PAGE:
3. Opioids cause tolerance. Tolerance is when the same dose of a drug doesn’t work anymore because your body is “used to it.” Tolerance is a big problem, because as you need higher and higher doses of opioids to achieve the same effect, your chances of complications (like stopping breathing and dying) go way up. In chronic pain of greater than 3 months, most patients are taking opioids just to feed their tolerance and no longer for the original pain problem.
    4. Opioids cause physical dependence. This happens to everyone who is on opioids for more than a short period of time. Physical dependence means that you will have unpleasant symptoms, such as sweating or abdominal cramps, if you try to stop the medication “cold turkey.” In this practice, we usually recommend tapering opioids 10-25% at a time. We believe that cutting the dose by 75% all at once will likely precipitate withdrawal symptoms.
  • Opioids cause a wide variety of side effects including constipation and nausea/vomiting. In the U.S., a large industry has grown up around marketing treatments for opioid-induced constipation and opioid-induced nausea & vomiting, when instead the emphasis should have been on getting chronic pain patients off opioids.


  1. Finally, opioids can cause “opioid use disorder” or “addiction” in some patients. Most patients on opioids for chronic pain do not get addicted. However, there are some patients who exhibit “aberrant behaviors,” such as secretly obtaining opioids from multiple doctors or pharmacies, or insisting on getting opioids even after they have had a life-threatening complication from the medication.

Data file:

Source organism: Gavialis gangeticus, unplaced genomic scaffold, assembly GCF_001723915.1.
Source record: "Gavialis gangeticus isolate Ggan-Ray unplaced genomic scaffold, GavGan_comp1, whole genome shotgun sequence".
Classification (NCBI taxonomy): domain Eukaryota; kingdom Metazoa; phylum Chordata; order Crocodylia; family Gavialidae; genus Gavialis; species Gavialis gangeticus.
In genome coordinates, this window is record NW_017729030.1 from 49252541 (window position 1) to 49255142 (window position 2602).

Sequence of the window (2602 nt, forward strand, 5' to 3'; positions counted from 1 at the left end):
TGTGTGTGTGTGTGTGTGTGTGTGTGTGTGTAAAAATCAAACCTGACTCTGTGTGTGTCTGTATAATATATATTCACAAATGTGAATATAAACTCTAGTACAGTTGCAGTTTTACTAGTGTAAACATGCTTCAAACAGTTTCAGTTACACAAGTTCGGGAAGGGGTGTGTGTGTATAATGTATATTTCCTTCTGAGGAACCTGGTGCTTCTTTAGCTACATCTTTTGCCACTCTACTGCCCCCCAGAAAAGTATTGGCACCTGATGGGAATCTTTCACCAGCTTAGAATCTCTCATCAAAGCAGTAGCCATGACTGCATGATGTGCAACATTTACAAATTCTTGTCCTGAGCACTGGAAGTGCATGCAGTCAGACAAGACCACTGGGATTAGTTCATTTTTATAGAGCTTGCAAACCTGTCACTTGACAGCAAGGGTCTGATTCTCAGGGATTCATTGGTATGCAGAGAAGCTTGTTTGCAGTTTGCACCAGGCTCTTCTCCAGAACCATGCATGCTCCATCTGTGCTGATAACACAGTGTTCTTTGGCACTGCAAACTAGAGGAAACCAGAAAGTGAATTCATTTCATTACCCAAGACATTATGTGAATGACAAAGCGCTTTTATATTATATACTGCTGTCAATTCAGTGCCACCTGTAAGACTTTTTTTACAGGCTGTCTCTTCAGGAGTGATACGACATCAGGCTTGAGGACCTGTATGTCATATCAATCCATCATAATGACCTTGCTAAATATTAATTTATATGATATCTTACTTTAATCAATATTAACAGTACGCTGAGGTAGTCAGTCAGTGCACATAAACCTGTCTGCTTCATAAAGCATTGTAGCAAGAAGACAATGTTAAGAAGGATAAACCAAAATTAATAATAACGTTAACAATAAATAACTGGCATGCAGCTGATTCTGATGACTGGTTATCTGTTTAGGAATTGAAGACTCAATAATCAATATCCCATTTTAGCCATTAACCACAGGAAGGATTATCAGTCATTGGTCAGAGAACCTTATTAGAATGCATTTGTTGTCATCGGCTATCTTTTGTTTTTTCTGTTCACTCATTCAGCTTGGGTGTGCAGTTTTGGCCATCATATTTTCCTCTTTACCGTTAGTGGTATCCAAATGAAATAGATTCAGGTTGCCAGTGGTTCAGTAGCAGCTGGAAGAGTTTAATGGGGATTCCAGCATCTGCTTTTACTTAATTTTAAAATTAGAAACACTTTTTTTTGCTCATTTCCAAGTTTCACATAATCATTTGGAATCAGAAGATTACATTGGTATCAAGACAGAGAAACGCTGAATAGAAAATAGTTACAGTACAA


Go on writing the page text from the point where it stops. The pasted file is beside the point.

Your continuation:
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There are also additional problems related to over-prescribing of opioids. Lots of partially used opioid scripts are sitting in medicine cabinets across the land, and many of these drugs have fallen into the wrong hands. Teenage experimentation is one of the problems. Drug diversion is another problem (people selling drugs on the black market for profit.) Keep in mind that most Percocet or Oxycontin tablets on the street were diverted from somebody’s originally legitimate prescription.

The Centers for Disease Control (CDC) has recently published a guideline for doctors on opioid use in chronic pain. This government agency emphasizes that opioids should never be the first choice of medication for chronic pain. The government recommends that first-time pain med scripts be no more than 3 to 7 days in duration. Starting in February, 2018, CVS Pharmacies nationwide are going to be enforcing a 7-day limit on new prescriptions for opioids. Express Scripts has also announced dosing limitations. The media in Kansas City (particularly the Kansas City Star) have recently started attacking and defaming doctors that they believe are inappropriately prescribing opioids. I personally think that the KC Star stories in this area are not very good, and that the reporter doing the stories needs a little education on the topic—but the fact remains that the government, the pharmacies, and the media are all intervening in the opioid issue. The decision whether and how to prescribe opioids is no longer just between the patient and his/her doctor. There is a major movement in society away from opioids for chronic pain, and all patients need to be aware of that and willing to participate.